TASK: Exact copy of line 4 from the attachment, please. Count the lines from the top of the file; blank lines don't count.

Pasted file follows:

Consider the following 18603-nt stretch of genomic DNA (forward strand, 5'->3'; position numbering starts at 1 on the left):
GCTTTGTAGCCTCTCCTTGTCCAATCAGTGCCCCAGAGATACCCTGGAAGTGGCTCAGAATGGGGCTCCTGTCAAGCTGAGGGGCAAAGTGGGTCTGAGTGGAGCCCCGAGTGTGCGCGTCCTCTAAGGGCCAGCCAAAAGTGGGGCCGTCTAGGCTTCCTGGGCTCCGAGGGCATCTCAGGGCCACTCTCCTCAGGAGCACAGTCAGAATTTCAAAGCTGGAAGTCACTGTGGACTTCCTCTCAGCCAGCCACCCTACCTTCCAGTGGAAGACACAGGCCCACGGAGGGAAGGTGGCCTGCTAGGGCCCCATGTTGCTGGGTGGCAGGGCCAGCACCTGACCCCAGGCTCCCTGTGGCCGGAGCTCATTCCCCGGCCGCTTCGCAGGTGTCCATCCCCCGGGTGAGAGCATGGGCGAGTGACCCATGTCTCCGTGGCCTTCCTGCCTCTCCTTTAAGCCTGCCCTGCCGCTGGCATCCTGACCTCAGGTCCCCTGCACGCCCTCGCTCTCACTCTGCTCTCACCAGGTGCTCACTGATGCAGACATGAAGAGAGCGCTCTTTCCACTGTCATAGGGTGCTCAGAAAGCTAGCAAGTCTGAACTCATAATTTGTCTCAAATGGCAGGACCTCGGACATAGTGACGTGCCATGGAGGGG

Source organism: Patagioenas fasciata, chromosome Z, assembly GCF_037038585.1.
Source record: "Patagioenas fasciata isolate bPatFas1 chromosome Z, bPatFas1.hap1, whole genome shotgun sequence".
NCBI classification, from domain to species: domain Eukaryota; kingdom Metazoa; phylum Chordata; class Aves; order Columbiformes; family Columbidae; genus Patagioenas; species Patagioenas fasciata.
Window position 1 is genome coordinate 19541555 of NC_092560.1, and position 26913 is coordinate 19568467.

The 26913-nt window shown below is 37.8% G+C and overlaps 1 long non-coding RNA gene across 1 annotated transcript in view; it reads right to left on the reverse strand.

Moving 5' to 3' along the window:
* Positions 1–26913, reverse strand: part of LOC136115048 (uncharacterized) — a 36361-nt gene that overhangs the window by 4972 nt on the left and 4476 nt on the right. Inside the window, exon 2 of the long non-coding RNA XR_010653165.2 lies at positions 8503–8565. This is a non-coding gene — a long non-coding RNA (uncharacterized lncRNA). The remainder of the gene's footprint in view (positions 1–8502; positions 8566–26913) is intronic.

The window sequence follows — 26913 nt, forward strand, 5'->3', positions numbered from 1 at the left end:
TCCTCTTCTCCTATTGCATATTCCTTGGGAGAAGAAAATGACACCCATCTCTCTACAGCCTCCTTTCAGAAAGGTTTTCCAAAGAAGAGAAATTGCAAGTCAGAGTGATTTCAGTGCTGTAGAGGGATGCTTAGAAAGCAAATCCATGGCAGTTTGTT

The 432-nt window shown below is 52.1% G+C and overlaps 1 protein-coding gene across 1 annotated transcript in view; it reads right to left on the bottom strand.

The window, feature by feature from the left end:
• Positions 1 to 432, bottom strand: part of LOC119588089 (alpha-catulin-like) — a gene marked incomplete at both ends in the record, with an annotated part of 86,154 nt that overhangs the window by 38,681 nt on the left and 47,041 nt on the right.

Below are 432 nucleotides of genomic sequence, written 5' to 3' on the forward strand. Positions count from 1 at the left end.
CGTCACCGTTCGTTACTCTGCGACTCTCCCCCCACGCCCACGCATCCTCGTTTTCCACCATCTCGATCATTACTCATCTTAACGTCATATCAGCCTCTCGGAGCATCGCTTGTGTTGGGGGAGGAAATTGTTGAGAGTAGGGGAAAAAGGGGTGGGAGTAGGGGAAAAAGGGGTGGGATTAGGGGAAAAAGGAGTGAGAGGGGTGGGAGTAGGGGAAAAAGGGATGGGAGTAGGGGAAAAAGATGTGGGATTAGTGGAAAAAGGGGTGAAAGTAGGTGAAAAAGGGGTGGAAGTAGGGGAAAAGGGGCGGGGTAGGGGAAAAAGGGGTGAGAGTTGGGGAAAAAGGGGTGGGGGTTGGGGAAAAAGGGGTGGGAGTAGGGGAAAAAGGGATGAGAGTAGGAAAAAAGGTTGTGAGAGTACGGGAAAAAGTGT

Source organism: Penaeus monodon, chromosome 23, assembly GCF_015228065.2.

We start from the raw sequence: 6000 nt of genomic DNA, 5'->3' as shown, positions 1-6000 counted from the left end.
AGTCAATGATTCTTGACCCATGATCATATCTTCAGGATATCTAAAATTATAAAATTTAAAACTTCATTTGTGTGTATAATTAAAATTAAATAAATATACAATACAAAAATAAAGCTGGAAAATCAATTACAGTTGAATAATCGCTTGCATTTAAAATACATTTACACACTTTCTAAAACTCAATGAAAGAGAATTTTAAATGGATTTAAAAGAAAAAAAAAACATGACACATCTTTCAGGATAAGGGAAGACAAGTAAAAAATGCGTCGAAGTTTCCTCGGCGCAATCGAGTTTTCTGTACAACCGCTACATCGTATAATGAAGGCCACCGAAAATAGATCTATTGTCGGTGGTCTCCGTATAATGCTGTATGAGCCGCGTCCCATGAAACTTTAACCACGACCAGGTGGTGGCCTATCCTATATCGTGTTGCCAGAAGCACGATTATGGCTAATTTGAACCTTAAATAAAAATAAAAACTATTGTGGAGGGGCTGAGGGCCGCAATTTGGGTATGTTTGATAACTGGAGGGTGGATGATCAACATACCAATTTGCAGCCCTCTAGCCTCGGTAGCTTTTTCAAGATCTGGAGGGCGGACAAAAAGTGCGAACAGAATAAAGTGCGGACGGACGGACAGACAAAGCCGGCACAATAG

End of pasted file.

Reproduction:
Source record: "Patagioenas fasciata isolate bPatFas1 chromosome Z, bPatFas1.hap1, whole genome shotgun sequence".